Wisconsin is known for many things: Lambeau Field and the Green Bay Packers, Cheese Heads, Dairy, Cranberries, Beer, The World Snowmobiling Championships, Unique Accents, Midwest Hospitality, and Biotech Firms. Yes, you read correctly. Biotech is a booming industry in the state of Wisconsin. On the leading edge of this boom is a privately held company called Promega Corporation. Headquartered in the city of Fitchburg on the outskirts of Madison, Promega has become the worlds largest privately owned biotech firm with offices and research facilities spanning the United States and fifteen other countries around the globe. Promega and its 1,200 employees offer thousands of products in support of the life sciences.
Promega is a very proactive corporation when it comes to “environmental, social, and economic impacts.” “Sustainability” is a word commonly used within the environmental movement but from Promega’s perspective, “Corporate Responsibility” regarding these three attributes is a more “appropriate term.” Promega’s CEO William “Bill” Linton stated the following:
“We are on the cusp of a paradigm shift, and it is imperative that we change our perspectives regarding our relationship to our natural resources, animals, plants and each other. We need to learn how to bridge the gulf between our thinking, our beliefs, and the wisdom that is in Nature everywhere we look. We only have to open our eyes, and see in a new way. It is a new partnership forged between the human species and every element of nature. It is time to open the doors and look for the answers that are all around us.”
Samples of Promega’s “Corporate Responsibility” can be seen within the surrounding communities and its corporate offices. Socially, Promega’s employees regularly volunteer to support local community-based efforts. With respect to the environment, Promega has invested its energies in prairie restoration and its very own community garden. The community garden, and its two areas, is special in two ways. The first area provides produce for its catering efforts. The second area provides a place for Promega employees to plant and manage their own fruits, vegetables, and herbs for their personal and family needs.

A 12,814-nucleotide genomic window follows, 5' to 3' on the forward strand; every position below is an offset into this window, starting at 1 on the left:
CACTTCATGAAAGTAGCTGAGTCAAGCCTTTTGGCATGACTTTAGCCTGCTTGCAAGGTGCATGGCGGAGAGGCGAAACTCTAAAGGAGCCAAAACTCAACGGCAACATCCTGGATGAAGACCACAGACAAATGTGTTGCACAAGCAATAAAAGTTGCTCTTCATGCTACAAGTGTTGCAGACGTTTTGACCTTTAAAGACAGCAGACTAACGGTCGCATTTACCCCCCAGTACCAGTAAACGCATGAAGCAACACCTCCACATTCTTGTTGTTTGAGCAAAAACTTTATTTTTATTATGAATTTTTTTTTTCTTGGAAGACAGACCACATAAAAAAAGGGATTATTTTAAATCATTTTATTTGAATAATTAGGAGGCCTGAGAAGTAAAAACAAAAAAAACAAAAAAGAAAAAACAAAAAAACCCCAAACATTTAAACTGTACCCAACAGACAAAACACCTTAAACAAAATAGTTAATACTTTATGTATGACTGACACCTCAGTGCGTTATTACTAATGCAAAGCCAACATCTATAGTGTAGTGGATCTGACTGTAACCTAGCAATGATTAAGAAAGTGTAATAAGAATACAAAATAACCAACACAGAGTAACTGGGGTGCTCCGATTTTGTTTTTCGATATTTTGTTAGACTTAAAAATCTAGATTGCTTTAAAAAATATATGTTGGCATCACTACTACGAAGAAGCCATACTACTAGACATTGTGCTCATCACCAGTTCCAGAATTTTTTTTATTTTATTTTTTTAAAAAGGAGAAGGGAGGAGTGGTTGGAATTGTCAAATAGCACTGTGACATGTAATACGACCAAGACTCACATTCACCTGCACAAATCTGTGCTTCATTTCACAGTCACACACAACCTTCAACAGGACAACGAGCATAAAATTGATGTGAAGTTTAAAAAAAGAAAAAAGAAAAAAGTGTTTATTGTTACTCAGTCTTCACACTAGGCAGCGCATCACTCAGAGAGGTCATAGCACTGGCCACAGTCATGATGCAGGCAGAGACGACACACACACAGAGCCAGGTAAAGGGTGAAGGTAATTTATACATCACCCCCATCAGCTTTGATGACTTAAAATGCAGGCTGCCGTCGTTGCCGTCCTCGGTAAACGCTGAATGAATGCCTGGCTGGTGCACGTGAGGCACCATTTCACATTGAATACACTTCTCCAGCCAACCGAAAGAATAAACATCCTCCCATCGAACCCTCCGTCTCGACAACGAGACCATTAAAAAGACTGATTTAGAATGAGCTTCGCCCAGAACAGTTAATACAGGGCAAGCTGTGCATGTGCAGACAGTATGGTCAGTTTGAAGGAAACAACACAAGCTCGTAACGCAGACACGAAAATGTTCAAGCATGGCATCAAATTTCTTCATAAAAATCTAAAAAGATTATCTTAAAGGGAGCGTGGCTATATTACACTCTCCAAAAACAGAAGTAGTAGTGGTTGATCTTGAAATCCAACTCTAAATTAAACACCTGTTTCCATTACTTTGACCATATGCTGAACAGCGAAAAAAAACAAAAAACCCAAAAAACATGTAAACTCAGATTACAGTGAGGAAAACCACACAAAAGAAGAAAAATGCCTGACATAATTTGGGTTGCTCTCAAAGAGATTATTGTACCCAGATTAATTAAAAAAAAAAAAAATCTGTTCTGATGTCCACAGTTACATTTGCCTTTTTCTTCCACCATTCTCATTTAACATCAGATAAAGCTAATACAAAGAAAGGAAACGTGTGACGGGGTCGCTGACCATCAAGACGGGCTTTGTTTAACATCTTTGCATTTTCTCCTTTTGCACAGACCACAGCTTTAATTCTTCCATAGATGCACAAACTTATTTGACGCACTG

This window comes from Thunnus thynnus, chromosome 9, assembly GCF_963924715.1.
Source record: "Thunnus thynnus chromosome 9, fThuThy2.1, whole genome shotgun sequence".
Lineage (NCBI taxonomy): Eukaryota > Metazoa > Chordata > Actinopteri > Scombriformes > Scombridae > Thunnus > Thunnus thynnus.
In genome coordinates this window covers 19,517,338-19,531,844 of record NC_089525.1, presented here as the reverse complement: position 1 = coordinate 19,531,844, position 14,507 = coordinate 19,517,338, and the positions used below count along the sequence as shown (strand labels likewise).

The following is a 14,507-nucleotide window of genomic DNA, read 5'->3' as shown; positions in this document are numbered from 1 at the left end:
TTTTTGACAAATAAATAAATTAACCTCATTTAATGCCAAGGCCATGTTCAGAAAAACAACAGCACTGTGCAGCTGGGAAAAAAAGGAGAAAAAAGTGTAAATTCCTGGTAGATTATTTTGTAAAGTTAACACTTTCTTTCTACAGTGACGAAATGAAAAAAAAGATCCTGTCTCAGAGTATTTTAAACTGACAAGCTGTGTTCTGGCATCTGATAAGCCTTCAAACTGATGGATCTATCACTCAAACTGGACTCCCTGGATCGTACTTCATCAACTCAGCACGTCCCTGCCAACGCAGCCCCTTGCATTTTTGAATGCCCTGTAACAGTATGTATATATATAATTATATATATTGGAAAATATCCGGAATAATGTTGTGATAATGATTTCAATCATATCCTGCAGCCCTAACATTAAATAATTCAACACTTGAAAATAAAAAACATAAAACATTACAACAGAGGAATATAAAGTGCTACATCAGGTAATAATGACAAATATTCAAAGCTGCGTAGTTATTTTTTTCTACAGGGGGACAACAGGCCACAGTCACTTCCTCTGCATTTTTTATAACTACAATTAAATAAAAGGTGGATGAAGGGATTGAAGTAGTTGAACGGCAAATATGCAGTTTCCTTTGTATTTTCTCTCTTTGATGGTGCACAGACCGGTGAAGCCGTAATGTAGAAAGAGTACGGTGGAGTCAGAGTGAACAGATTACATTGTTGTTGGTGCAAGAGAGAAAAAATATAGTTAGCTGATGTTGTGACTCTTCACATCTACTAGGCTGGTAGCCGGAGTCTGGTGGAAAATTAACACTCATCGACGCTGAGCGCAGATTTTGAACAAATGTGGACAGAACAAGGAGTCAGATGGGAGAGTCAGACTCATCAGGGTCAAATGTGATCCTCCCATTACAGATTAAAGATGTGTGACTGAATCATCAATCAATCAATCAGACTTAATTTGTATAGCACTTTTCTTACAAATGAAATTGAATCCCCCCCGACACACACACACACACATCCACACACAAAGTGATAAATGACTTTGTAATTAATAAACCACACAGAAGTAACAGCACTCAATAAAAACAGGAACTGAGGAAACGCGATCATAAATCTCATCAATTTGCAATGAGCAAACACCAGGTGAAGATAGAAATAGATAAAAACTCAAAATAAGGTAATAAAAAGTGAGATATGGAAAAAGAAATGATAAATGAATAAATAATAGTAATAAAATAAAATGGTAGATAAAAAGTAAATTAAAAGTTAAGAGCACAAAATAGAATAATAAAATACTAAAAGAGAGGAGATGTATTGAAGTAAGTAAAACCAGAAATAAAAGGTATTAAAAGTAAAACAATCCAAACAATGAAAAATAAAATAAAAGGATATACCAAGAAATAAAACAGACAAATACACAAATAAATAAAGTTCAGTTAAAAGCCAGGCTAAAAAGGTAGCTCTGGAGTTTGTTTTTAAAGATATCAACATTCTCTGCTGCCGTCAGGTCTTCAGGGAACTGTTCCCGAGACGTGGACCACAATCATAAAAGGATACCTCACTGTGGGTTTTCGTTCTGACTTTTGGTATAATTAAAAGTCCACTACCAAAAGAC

Promega’s “Corporate Responsibility” carries over to the business side of the company, too. Over twenty years ago, Promega adopted reusable shipping containers and were the first in their industry to do so. More recently, Promega launched a “Pipette” recycling program that has diverted more than 4,000 lbs of plastic destined for a landfill. U.S and European facilities regularly purchase electricity from renewable sources. Economically, Promega makes regular strides to use local suppliers. And finally, when Promega organized its own corporate flight department, it gathered a fleet of some of the most fuel efficient aircraft in the world and built a hangar that would be right at home in Disney World’s “Tomorrowland” by embracing “the answers that are all around us.”
Promega’s new corporate flight facility broke ground in 2009 at the Dane County Regional Airport (KMSN) just north of the single FBO serving the field. Bascon Engineering (Ohio) and Kraemer Brothers LLC (Plain, WI) worked very closely with Promega to ensure the final design and function of the facility would support Promega’s “Corporate Responsibility” and mission of the flight department.
Promega’s flight department and flight facility was developed to meet the global needs of Promega and its customer base. The mission of the aircraft and facility is to provide their customers with efficient access to Promega’s Madison campus where scientific collaborations and business meetings can take place. In addition, the facility also serves as a gateway for Promega team members to reach their customers’ scientists and technicians nearly anywhere on the globe at a moments notice.
Heating and Cooling
The hangar may be a place to launch flights high into the upper atmosphere but one of the keys to heating and cooling the air and water in this facility begins 350 feet below terra firma. Seven geo-thermal wells were installed underneath the current parking lot. These wells act as giant, two-way heat exchangers. In simple terms, during the winter months the soil remains well above freezing and this heat energy is extracted from the earth to assist heating the building. During the summer, the opposite is true as the soil is cooler than the above ground temperature. Warm fluid (ambient air temperature) is pumped through the circuit and heat energy is transferred back to the ground. When the fluid returns, it has been naturally “chilled” and is incorporated into the air conditioning system. This system complements standard heating and cooling systems and greatly reduces the consumption of fossil fuels and emissions.
The “subterranean” solution to the hangar’s heating and cooling needs is matched by an equally aggressive array of photovoltaic (solar) panels located 35 feet above the earth. The roof is where 250 individual solar panels have been installed. Each panel is capable of producing 235 Watts individually or 58.75 KW cumulatively. Since the system went live in October of 2010, the system has produced 103,540 Kilo-Watt Hours and averted 70 tons of CO2 emissions.